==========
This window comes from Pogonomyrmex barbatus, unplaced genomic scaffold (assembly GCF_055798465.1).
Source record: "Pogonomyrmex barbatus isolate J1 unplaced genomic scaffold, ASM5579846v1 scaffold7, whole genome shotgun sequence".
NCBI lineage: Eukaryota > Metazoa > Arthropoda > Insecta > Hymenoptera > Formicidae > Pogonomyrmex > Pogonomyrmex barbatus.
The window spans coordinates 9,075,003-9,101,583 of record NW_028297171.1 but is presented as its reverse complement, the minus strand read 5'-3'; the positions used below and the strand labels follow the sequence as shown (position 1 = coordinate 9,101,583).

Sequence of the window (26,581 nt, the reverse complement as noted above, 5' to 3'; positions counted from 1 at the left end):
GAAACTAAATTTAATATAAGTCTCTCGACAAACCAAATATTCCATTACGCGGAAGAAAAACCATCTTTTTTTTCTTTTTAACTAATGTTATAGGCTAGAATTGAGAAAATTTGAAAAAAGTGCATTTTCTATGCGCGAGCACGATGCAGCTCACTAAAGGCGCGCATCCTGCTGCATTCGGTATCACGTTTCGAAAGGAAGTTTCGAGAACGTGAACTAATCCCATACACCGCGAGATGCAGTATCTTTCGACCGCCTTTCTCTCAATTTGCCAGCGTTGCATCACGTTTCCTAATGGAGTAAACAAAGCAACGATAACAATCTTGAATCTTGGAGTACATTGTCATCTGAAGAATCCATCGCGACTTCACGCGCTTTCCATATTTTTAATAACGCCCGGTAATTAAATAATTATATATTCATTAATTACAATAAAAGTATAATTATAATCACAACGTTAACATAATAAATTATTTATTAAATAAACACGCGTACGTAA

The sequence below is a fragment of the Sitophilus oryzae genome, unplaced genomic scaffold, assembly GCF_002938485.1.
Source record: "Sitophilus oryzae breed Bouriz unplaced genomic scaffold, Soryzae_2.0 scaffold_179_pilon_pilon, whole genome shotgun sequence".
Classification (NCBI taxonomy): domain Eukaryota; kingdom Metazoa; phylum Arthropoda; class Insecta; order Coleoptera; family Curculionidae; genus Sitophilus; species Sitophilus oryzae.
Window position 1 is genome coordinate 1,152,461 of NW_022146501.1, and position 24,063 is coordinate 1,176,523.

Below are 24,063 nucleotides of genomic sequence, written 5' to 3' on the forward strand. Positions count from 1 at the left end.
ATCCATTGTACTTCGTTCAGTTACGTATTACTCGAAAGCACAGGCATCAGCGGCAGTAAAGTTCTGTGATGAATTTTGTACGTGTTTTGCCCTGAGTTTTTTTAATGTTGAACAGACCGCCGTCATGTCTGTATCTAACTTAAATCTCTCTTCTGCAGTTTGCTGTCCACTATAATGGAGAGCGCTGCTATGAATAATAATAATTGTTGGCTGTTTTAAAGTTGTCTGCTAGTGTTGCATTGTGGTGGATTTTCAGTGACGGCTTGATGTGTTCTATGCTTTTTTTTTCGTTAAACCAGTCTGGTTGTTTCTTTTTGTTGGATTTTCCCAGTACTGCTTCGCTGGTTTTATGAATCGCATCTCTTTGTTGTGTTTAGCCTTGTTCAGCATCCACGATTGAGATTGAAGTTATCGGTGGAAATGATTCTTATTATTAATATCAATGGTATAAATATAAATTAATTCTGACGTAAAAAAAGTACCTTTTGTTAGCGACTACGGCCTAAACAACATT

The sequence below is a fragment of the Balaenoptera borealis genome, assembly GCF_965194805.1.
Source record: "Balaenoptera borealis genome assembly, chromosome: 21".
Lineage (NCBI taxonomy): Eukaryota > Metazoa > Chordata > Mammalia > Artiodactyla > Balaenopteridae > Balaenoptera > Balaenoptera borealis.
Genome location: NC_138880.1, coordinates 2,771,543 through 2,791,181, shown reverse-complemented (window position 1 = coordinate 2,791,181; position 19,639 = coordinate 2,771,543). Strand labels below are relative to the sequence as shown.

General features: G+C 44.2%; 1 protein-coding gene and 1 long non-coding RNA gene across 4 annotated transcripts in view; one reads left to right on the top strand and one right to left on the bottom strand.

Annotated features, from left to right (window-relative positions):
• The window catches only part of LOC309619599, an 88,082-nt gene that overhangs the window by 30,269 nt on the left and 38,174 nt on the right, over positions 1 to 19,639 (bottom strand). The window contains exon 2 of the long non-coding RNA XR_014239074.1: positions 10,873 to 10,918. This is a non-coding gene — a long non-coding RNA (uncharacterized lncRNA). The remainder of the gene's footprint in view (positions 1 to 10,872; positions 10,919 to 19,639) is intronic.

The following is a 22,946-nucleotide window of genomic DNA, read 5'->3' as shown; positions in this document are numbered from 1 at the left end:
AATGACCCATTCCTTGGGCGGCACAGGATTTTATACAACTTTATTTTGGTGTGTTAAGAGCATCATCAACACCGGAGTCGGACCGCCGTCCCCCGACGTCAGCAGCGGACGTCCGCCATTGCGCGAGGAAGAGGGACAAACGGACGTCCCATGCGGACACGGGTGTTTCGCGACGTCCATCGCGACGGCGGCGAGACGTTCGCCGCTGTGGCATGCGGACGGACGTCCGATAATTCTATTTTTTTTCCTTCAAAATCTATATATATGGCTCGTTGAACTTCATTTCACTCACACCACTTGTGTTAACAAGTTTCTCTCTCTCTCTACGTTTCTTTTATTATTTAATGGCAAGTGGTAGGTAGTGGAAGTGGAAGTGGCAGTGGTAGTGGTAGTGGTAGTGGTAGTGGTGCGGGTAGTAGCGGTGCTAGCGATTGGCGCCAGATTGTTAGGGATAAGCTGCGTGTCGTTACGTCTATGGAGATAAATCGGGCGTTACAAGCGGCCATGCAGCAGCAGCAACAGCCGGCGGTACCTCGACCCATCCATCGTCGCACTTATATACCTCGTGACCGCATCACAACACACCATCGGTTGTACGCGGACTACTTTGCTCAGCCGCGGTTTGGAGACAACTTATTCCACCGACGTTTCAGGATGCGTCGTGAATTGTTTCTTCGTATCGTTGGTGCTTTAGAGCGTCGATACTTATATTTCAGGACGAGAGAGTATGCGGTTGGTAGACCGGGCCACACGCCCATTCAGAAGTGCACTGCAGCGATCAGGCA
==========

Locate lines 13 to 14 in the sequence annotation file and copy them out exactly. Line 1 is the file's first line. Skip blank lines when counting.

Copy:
The sequence below is a fragment of the Balaenoptera borealis genome, assembly GCF_965194805.1.
Source record: "Balaenoptera borealis genome assembly, chromosome: 21".